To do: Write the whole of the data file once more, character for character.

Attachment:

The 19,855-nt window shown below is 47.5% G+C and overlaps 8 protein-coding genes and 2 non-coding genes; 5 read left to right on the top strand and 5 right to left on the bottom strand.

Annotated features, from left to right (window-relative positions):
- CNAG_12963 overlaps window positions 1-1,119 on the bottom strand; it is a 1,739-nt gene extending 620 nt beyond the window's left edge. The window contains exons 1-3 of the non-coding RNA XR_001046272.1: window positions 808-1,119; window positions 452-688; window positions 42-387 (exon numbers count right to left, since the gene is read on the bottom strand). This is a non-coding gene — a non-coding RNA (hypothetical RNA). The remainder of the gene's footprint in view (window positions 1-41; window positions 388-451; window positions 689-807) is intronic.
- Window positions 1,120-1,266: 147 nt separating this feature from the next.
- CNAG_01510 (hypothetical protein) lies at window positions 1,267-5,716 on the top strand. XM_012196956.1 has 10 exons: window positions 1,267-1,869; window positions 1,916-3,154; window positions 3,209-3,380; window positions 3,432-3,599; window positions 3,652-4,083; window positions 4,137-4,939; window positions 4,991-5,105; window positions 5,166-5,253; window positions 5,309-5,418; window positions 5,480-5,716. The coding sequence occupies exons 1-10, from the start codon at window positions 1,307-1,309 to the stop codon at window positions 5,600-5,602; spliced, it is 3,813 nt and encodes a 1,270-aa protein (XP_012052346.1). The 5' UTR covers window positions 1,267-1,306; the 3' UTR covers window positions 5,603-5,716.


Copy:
The 19,855-nt window shown below is 47.5% G+C and overlaps 8 protein-coding genes and 2 non-coding genes; 5 read left to right on the top strand and 5 right to left on the bottom strand.

Annotated features, from left to right (window-relative positions):
- CNAG_12963 overlaps window positions 1-1,119 on the bottom strand; it is a 1,739-nt gene extending 620 nt beyond the window's left edge. The window contains exons 1-3 of the non-coding RNA XR_001046272.1: window positions 808-1,119; window positions 452-688; window positions 42-387 (exon numbers count right to left, since the gene is read on the bottom strand). This is a non-coding gene — a non-coding RNA (hypothetical RNA). The remainder of the gene's footprint in view (window positions 1-41; window positions 388-451; window positions 689-807) is intronic.
- Window positions 1,120-1,266: 147 nt separating this feature from the next.
- CNAG_01510 (hypothetical protein) lies at window positions 1,267-5,716 on the top strand. XM_012196956.1 has 10 exons: window positions 1,267-1,869; window positions 1,916-3,154; window positions 3,209-3,380; window positions 3,432-3,599; window positions 3,652-4,083; window positions 4,137-4,939; window positions 4,991-5,105; window positions 5,166-5,253; window positions 5,309-5,418; window positions 5,480-5,716. The coding sequence occupies exons 1-10, from the start codon at window positions 1,307-1,309 to the stop codon at window positions 5,600-5,602; spliced, it is 3,813 nt and encodes a 1,270-aa protein (XP_012052346.1). The 5' UTR covers window positions 1,267-1,306; the 3' UTR covers window positions 5,603-5,716.